As my first grader bounds off the school bus and we start the walk back to our house, I'll commonly ask, “What did you learn today?” And “nothing” is the response I get most often. The conversation I was hoping to have about learning stopped before it even really started. He has moved on to sharing something funny that happened at recess or talking about what he wants to eat as a snack when he gets home.

But I know that learning-focused parent-child conversations don’t have to play out this way. What if, instead of student learning ending upon walking out of the school building, it continued outside school with a student’s parent or caregiver - a powerful influence who is uniquely positioned to make key connection points between classroom learning and life beyond the classroom?

I am a co-founder and the chief impact officer of Family Engagement Lab, a national technology nonprofit that empowers families with the knowledge and tools to support their children’s academic success. By facilitating ongoing communication and collaboration about learning, Family Engagement lab builds partnerships between teachers and historically underserved families. To date, Family Engagement Lab has supported more than 55,000 students and families, including 63 percent students of color, 70 percent that qualify for free or reduced-price lunch, and 35 percent that receive materials in a language other than English.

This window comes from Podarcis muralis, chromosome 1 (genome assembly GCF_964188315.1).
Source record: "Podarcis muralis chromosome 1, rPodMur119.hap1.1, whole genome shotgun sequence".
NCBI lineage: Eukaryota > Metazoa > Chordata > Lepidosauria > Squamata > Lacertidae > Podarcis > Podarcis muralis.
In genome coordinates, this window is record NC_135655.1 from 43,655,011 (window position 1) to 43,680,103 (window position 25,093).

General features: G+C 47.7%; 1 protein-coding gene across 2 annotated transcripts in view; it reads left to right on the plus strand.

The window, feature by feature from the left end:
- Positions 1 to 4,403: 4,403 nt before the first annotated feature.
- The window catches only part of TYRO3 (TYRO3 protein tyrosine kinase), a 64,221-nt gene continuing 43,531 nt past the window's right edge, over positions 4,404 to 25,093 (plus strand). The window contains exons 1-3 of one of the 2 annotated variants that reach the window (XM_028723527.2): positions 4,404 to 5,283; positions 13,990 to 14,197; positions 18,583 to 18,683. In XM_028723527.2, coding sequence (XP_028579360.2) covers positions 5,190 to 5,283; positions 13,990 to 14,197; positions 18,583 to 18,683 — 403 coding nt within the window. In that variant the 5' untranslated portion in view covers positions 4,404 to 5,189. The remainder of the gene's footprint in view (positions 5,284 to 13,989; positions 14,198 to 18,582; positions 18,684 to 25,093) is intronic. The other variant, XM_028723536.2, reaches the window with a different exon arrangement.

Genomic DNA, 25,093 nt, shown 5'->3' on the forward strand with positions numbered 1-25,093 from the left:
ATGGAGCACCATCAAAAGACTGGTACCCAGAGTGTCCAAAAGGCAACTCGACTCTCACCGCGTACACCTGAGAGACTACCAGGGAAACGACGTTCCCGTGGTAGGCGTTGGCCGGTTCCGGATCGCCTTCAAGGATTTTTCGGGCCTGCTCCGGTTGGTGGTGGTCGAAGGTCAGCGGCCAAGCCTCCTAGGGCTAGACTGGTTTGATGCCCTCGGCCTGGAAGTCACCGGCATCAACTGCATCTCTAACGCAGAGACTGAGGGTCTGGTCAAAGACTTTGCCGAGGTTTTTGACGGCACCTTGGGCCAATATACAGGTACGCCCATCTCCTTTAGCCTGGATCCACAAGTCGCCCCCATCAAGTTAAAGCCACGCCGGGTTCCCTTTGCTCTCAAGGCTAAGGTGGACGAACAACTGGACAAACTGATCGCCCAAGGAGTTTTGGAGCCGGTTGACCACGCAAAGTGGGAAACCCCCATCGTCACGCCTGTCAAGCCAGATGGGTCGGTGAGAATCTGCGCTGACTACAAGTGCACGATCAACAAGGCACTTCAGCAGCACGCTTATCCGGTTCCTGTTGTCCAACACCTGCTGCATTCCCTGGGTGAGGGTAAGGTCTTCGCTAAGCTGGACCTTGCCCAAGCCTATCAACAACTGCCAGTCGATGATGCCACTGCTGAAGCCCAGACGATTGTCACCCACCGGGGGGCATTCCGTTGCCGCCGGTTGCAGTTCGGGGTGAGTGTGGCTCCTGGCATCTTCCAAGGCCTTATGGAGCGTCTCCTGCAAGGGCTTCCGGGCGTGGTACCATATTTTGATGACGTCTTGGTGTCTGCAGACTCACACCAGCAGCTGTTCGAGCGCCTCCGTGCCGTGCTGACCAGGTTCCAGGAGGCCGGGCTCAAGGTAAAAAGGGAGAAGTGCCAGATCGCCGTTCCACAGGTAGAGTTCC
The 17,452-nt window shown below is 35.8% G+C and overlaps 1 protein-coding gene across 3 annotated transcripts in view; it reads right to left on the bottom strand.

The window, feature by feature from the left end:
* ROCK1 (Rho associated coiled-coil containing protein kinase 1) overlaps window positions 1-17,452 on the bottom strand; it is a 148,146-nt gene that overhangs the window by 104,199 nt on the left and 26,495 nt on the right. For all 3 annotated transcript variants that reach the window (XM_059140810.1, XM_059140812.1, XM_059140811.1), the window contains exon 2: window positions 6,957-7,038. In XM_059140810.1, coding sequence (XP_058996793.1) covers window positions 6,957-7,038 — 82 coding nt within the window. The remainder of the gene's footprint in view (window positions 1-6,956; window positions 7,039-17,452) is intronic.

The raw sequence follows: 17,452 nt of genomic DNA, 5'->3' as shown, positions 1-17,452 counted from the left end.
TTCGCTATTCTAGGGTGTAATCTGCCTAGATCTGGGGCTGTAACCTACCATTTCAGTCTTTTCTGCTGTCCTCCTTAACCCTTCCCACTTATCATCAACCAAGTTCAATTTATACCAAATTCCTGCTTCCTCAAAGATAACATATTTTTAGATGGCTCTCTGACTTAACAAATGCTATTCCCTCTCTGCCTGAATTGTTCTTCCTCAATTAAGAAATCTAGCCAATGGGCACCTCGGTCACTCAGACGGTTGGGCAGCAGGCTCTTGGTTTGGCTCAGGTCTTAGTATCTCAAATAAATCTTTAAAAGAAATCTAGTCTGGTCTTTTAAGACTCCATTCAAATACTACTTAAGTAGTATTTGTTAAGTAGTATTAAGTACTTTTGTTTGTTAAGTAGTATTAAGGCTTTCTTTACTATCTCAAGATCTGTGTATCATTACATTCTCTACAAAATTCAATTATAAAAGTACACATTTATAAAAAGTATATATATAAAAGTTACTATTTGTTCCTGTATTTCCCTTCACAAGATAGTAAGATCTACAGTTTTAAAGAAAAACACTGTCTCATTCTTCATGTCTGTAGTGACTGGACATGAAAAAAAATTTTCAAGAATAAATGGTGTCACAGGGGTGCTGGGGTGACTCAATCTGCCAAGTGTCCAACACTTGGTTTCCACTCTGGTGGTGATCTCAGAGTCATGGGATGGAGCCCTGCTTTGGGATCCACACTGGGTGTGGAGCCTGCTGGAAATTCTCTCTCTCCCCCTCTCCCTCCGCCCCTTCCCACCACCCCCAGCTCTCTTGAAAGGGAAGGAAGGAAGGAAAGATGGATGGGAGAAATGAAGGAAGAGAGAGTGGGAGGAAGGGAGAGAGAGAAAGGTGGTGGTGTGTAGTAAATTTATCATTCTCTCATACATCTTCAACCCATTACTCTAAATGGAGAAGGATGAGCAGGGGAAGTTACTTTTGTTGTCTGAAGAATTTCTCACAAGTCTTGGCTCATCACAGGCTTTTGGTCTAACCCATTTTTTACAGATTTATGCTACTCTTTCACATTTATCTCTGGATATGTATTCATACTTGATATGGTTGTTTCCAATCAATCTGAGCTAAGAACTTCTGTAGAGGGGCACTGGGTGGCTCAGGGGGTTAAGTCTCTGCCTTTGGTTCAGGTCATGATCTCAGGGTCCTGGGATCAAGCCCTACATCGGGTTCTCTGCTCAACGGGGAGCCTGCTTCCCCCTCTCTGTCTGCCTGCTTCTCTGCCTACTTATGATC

Family Engagement Lab’s signature tool FASTalk (Families and Schools Talk) helps teachers send engaging, home learning activities via text messages in each family’s home language that directly relate to classroom learning, and it supports two-way communication about learning. FASTalk’s learning activities are written by subject matter experts, professionally translated into each family’s home language, and scheduled in advance to save teachers time. To reach everyone, the messages are sent automatically as SMS text messages on behalf of teachers to students’ family members. An opt-out enrollment process facilitates FASTalk’s ability to deliver learning information to 90-100% of families in partner schools, while leveraging a ubiquitous technology used by families across demographic groups. The price for FASTalk averages $11 per student, with districts commonly leveraging Title 1 and Title 4 funding sources.

The accessible tips, activities, and conversation starters that families receive with FASTalk can be used to prompt a very different response than “nothing” when they initiate a conversation about learning with their children. For example, with FASTalk, a 1st grade parent may receive an ELA- or math-focused text message that might say:

Your child is learning to express their opinions in writing. Ask them to review their 1st grade year so far: what do they like best? Worst? Why?


Find 3-5 objects around the house that are different lengths. Discuss how to compare the objects. Which one is shorter or longer? How do you know?

FASTalk is currently used across PK-8th grade to help direct families to specific entry points for supporting their child’s learning. Below is an example of FASTalk messages that were sent to 6th grade families and prompted a powerful conversation between a father and his daughter about his personal experience immigrating to the United States:

Your child is studying immigration. Ask: what are some of the challenges immigrants face in coming to a new & unfamiliar place?

Ask your child to share more about what they have learned. Ask: how do U.S. immigrants cope with the challenges of starting a life in a new place?